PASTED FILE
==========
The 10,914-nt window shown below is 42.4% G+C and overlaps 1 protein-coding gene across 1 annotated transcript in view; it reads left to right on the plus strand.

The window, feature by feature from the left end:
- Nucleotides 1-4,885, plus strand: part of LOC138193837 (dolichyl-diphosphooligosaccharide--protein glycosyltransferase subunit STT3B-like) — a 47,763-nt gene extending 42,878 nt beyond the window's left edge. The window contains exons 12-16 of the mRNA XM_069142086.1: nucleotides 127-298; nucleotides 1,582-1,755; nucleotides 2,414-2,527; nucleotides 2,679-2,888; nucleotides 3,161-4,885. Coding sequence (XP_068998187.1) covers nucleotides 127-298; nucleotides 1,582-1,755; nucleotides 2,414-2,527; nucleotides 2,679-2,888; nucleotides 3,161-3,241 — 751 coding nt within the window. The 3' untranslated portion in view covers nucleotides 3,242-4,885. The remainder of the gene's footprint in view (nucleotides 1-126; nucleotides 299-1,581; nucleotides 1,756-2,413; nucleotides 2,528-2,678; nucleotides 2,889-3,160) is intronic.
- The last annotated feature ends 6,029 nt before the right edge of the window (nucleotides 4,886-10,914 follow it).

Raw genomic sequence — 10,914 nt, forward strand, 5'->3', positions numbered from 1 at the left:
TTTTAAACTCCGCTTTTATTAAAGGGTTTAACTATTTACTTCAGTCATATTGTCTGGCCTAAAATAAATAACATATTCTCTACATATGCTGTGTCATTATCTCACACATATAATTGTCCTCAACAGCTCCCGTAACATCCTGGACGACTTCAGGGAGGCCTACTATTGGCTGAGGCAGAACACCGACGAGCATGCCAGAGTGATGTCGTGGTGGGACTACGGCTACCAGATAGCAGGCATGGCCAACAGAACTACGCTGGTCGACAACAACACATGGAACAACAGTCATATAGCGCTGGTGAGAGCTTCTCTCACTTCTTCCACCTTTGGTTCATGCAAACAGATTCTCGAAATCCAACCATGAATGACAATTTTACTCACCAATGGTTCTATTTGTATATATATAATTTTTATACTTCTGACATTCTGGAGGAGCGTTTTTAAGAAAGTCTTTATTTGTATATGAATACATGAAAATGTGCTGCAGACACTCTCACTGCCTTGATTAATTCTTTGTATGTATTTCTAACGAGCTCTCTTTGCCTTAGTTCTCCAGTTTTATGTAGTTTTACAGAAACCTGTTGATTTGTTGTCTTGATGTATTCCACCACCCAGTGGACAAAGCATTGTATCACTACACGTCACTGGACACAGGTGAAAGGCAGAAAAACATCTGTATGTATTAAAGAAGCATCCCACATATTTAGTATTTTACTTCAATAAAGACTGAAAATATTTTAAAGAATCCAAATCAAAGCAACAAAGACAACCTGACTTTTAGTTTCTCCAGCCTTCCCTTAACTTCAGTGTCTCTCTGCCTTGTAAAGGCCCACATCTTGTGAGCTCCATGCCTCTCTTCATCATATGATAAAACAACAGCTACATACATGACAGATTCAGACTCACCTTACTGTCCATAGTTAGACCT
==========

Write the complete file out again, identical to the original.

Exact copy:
The 10,914-nt window shown below is 42.4% G+C and overlaps 1 protein-coding gene across 1 annotated transcript in view; it reads left to right on the plus strand.

The window, feature by feature from the left end:
- Nucleotides 1-4,885, plus strand: part of LOC138193837 (dolichyl-diphosphooligosaccharide--protein glycosyltransferase subunit STT3B-like) — a 47,763-nt gene extending 42,878 nt beyond the window's left edge. The window contains exons 12-16 of the mRNA XM_069142086.1: nucleotides 127-298; nucleotides 1,582-1,755; nucleotides 2,414-2,527; nucleotides 2,679-2,888; nucleotides 3,161-4,885. Coding sequence (XP_068998187.1) covers nucleotides 127-298; nucleotides 1,582-1,755; nucleotides 2,414-2,527; nucleotides 2,679-2,888; nucleotides 3,161-3,241 — 751 coding nt within the window. The 3' untranslated portion in view covers nucleotides 3,242-4,885. The remainder of the gene's footprint in view (nucleotides 1-126; nucleotides 299-1,581; nucleotides 1,756-2,413; nucleotides 2,528-2,678; nucleotides 2,889-3,160) is intronic.
- The last annotated feature ends 6,029 nt before the right edge of the window (nucleotides 4,886-10,914 follow it).

Raw genomic sequence — 10,914 nt, forward strand, 5'->3', positions numbered from 1 at the left:
TTTTAAACTCCGCTTTTATTAAAGGGTTTAACTATTTACTTCAGTCATATTGTCTGGCCTAAAATAAATAACATATTCTCTACATATGCTGTGTCATTATCTCACACATATAATTGTCCTCAACAGCTCCCGTAACATCCTGGACGACTTCAGGGAGGCCTACTATTGGCTGAGGCAGAACACCGACGAGCATGCCAGAGTGATGTCGTGGTGGGACTACGGCTACCAGATAGCAGGCATGGCCAACAGAACTACGCTGGTCGACAACAACACATGGAACAACAGTCATATAGCGCTGGTGAGAGCTTCTCTCACTTCTTCCACCTTTGGTTCATGCAAACAGATTCTCGAAATCCAACCATGAATGACAATTTTACTCACCAATGGTTCTATTTGTATATATATAATTTTTATACTTCTGACATTCTGGAGGAGCGTTTTTAAGAAAGTCTTTATTTGTATATGAATACATGAAAATGTGCTGCAGACACTCTCACTGCCTTGATTAATTCTTTGTATGTATTTCTAACGAGCTCTCTTTGCCTTAGTTCTCCAGTTTTATGTAGTTTTACAGAAACCTGTTGATTTGTTGTCTTGATGTATTCCACCACCCAGTGGACAAAGCATTGTATCACTACACGTCACTGGACACAGGTGAAAGGCAGAAAAACATCTGTATGTATTAAAGAAGCATCCCACATATTTAGTATTTTACTTCAATAAAGACTGAAAATATTTTAAAGAATCCAAATCAAAGCAACAAAGACAACCTGACTTTTAGTTTCTCCAGCCTTCCCTTAACTTCAGTGTCTCTCTGCCTTGTAAAGGCCCACATCTTGTGAGCTCCATGCCTCTCTTCATCATATGATAAAACAACAGCTACATACATGACAGATTCAGACTCACCTTACTGTCCATAGTTAGACCT